20130831-161018.jpgCardinals Team Awards
Position Player of the Year
Chris: Yadier Molina

Yes, Matt Carpenter had an incredible, and unexpected, breakout season and earned a well-deserved fourth place finish in National League MVP voting. But Yadi is Yadi — on offense, on defense, as a leader. He’s intrinsic to the Cardinals success and one of the biggest reasons the 2013 team made it to Game Six of the World Series.

Tara: Matt Carpenter

This might seem hypocritical of me, considering the excessive lobbying I did for Yadier Molina for MVP, but it’s hard to beat the transformation Carpenter made this year. Not only did he learn a new position — and fare exceptionally well in it — but he also took over the leadoff role, carried much of the offensive weight, and went from a “probably not an every day guy” to a fourth place finish in the MVP voting. I’ve always seen something special in Matt, but this year exceeded even my lofty expectations!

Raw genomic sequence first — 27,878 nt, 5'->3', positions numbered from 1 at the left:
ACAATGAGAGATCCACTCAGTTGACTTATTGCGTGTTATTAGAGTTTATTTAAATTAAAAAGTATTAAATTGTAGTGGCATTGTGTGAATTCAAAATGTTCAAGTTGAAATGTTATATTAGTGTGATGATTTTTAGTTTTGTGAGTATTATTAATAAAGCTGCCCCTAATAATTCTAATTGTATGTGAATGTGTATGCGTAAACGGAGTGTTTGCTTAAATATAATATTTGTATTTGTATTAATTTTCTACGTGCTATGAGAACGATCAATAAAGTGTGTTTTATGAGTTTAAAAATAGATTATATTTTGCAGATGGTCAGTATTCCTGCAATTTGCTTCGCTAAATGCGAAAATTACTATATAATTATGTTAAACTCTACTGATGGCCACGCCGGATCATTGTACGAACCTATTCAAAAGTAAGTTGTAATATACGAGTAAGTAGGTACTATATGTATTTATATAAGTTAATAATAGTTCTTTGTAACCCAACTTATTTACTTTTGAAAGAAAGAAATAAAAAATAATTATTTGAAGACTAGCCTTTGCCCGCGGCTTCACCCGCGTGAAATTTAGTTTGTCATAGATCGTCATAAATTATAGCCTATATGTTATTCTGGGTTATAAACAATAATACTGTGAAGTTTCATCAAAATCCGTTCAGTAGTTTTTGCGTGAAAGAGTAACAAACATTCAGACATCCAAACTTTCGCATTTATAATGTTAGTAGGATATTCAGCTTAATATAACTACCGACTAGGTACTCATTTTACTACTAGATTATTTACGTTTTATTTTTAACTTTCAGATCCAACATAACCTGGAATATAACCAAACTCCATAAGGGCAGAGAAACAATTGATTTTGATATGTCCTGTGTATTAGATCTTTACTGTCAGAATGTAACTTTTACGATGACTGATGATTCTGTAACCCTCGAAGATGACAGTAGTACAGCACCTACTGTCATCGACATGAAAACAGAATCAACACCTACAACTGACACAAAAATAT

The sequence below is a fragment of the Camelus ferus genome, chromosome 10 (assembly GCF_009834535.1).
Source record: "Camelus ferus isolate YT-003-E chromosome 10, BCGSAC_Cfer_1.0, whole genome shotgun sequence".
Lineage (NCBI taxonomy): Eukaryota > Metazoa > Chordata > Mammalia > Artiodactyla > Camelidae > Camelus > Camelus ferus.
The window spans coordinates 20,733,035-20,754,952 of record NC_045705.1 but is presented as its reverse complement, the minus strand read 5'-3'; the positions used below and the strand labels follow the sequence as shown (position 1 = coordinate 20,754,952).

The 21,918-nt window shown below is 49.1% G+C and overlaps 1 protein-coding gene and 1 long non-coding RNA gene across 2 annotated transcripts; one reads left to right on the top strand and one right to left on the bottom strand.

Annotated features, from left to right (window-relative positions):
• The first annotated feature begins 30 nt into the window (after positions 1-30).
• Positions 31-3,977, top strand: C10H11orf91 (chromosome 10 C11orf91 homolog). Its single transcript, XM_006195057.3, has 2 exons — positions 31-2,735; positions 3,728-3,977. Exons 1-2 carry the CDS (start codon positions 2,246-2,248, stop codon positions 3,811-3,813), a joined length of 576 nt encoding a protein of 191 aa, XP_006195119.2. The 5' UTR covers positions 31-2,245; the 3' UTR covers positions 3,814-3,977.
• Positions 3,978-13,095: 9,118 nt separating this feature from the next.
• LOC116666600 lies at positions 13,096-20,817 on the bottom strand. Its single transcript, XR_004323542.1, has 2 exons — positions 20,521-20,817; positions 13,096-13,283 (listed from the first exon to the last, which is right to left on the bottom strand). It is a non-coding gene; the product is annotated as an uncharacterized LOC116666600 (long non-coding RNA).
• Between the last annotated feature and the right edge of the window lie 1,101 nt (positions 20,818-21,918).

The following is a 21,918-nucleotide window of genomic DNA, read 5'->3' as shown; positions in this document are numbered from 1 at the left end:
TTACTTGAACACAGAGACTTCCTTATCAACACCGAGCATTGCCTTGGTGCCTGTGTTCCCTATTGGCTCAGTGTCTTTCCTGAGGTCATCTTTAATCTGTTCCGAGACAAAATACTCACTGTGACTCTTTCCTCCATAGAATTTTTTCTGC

Pitcher of the Year
Chris: Adam Wainwright

With a starter plus two eighth-inning-guys-turned-closers, it’s not necessarily an equal comparison to choose among these three options. But, in the end, results speak for themselves. Nineteen wins (regardless of your opinion on them, that’s not a total many pitchers reach in a season), 2.94 ERA, 219 strikeouts with only 35 walks, five complete games, two shutouts and 6.2 WAR speak pretty loudly — as does a complete game in the decisive Game Five of the NLDS after a dominant Game One start.

Tara: Trevor Rosenthal

There was nothing more impressive than how Rosey handled the postseason. His first appearance in the NLDS, I thought he was going to pass out on the mound! But (after that magical talk from Molina), he did more than just settle. He absolutely owned the 9th inning. The confidence, the accuracy, the power … he was phenomenal. It wasn’t just the posteason, though that’s most distinct in my memory. He started the season as a key piece of a bullpen in flux. Not knowing what his role was, or what it might morph into, he steadily improved, and, for the most part, consistently executed. What a year he had!